The event continued with a 'Q and A' session as well as sharing from the audience. Christa Kamga (one of the YouthUPF co-ordinators) said she sees Facebook, & other social media, as an easy way both to contact people and find those who are interested in similar activities. It was easier to create events and contact organizations, through social media.
She was followed by Amit Sharma from the Hindu community, who expressed that she 'found loads of groups with different members' through social media. She also appreciated social media as is it provides a platform to like and/or share. An issue can be that some of the community do not do much else.
A great contributor was Ilaria Esposito, she spoke about social media and the online campaign against 'Hate Speech'. The 'No Hate Speech Movement' has provoked a big discussion on social media among young people.
Farah Mohammoud, was previously part of a similar group. She mentioned unheard voices. How can we tap into those unheard voices? That is why these types of forums are important. Key individuals should be able to say, “I’m going to help pass this message on”.
One good point of social media as Shabnam Khan pointed out, is that there will be different opinions from different faiths. Each perspective will allow you to see things in a different way.
The event, shed more light on the positive aspects of social media as Mr Sharma MP had said in beginning. It provides a platform to bring together the generations. The 'No Hate Speech' campaign and the regulation of the right to freedom of expression by imposing legal limitations regarding what can be said online about faith is one that requires a great deal of debate and discussion? There is so much social media information on the internet that it is difficult to identify reliable sources. Now we know Facebook will not be source of information but rather be a hub. We can be part of the media ourselves. We should be really active. A comment from the audience, requested us to find ways to get celebrities involved so that the YIC can quickly be known worldwide.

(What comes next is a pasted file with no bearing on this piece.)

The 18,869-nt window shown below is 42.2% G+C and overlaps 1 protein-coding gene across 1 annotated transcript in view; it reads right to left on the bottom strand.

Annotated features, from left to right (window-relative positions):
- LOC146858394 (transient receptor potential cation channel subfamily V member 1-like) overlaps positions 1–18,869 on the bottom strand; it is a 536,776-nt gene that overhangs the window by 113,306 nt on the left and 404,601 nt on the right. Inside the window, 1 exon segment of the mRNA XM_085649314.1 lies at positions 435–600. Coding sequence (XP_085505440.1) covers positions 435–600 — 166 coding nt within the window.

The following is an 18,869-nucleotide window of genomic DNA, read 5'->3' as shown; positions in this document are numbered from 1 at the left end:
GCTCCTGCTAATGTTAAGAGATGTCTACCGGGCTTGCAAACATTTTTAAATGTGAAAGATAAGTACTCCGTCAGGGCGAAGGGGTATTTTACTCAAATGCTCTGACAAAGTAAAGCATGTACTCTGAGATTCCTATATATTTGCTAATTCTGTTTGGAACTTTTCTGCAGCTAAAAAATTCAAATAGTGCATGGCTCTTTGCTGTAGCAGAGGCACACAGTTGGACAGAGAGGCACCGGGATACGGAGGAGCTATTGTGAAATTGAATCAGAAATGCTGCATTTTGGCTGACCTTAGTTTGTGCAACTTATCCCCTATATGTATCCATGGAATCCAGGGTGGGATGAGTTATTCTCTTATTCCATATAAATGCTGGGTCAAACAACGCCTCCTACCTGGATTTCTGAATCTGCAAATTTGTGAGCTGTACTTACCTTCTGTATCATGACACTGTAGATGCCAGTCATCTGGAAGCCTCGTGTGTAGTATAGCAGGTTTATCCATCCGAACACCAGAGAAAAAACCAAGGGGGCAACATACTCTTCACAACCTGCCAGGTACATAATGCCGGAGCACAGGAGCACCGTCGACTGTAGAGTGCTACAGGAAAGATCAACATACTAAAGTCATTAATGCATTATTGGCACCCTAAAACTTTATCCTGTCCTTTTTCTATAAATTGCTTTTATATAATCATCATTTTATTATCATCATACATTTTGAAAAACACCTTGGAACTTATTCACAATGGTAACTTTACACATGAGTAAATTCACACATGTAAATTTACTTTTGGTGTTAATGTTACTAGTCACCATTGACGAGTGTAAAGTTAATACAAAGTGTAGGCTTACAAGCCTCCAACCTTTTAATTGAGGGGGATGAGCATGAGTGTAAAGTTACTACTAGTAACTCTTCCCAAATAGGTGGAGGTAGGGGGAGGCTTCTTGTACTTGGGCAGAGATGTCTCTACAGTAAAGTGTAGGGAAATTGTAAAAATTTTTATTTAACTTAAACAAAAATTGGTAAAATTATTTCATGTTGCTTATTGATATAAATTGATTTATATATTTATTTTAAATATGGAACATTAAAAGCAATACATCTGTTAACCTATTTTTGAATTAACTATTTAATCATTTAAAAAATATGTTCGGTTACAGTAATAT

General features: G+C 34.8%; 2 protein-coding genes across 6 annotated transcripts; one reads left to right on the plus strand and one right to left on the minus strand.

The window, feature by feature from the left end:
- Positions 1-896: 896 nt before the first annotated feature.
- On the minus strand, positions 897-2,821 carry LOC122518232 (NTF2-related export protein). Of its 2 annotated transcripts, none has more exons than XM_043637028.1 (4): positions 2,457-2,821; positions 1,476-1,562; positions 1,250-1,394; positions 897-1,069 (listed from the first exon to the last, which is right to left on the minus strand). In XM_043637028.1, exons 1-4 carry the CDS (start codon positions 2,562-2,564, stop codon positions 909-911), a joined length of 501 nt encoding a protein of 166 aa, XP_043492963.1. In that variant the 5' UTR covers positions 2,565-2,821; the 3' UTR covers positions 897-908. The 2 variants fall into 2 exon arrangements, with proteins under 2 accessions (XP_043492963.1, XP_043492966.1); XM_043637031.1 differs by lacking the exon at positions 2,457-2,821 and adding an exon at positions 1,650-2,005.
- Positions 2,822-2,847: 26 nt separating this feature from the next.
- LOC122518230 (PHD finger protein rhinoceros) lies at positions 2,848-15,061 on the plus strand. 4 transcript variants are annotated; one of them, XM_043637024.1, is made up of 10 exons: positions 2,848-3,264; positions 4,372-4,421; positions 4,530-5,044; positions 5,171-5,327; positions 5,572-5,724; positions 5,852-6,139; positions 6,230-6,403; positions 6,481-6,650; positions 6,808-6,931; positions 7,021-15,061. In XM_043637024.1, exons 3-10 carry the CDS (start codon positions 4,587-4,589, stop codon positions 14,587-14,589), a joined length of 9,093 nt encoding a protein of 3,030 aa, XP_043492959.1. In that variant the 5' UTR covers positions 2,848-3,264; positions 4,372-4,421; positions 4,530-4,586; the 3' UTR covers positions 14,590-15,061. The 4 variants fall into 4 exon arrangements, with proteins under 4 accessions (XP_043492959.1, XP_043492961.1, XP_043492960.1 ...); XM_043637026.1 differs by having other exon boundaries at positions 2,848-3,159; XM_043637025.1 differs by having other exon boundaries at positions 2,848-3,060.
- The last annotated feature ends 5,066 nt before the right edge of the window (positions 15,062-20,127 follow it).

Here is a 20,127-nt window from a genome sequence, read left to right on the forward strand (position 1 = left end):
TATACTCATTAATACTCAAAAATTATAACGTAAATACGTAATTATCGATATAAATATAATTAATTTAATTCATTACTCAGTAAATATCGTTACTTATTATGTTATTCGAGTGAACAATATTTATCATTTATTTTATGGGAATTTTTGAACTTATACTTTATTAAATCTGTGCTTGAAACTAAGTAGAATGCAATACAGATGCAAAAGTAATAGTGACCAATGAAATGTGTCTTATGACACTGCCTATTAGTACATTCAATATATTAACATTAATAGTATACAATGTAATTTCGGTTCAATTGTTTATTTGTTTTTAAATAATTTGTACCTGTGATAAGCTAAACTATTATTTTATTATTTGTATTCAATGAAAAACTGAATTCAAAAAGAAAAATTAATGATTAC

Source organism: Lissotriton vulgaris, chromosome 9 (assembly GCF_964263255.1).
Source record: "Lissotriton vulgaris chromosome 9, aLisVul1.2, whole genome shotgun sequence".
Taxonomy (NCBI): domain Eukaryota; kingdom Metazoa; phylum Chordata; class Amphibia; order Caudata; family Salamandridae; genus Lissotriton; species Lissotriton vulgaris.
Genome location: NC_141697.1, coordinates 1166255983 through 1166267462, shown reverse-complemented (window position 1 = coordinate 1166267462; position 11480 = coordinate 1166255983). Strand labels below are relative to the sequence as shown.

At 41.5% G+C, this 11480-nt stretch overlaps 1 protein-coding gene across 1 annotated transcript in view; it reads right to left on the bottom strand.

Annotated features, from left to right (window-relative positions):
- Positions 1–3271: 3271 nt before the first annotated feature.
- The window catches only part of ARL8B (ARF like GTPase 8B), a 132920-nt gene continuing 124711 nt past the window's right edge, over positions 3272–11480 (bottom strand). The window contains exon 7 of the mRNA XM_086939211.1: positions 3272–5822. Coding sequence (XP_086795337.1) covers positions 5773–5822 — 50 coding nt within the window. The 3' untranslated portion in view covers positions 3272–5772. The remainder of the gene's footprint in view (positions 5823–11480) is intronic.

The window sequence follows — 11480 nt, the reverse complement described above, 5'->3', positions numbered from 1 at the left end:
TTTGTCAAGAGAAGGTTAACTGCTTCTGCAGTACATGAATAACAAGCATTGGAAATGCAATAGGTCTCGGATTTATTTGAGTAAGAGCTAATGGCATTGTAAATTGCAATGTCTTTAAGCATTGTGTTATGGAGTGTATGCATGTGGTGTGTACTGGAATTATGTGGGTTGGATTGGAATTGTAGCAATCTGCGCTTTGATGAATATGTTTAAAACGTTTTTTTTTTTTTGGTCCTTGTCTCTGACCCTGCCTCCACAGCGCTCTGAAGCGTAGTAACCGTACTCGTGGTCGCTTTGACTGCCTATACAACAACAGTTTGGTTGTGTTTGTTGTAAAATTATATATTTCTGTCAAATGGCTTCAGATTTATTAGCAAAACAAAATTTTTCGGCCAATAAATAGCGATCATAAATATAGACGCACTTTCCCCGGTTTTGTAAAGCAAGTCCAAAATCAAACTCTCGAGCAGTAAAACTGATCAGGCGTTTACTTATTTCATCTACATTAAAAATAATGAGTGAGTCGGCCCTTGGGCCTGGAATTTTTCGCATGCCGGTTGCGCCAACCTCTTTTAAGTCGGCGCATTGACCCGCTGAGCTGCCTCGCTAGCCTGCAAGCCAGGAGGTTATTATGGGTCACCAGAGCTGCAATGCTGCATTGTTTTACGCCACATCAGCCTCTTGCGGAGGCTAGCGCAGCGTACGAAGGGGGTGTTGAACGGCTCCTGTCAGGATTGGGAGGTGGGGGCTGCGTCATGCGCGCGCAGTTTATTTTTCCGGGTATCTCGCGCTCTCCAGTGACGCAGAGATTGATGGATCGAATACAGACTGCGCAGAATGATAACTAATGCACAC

Matthew Huish closed the evening, with a summary declaration above. (Event Hashtag #yicsocialmedia)
Some of the Tweets during the evening:
Unification church is a new religion & like everything new the media is much behind it & searching for sensational stories #YICsocialmedia
Many people just share or like posts but not actually getting it or practicing their faith. #YICsocialmedia
Social media is mostly positive but many times extremist do misuse and its harmful to religious comunities. #YICsocialmedia
Solution is to go back to sources of those who misuse social media not to judge social media itself. #YICsocialmedia
Social media is a reflection of our society. An extension of our believes, values and behaviours. #YICsocialmedia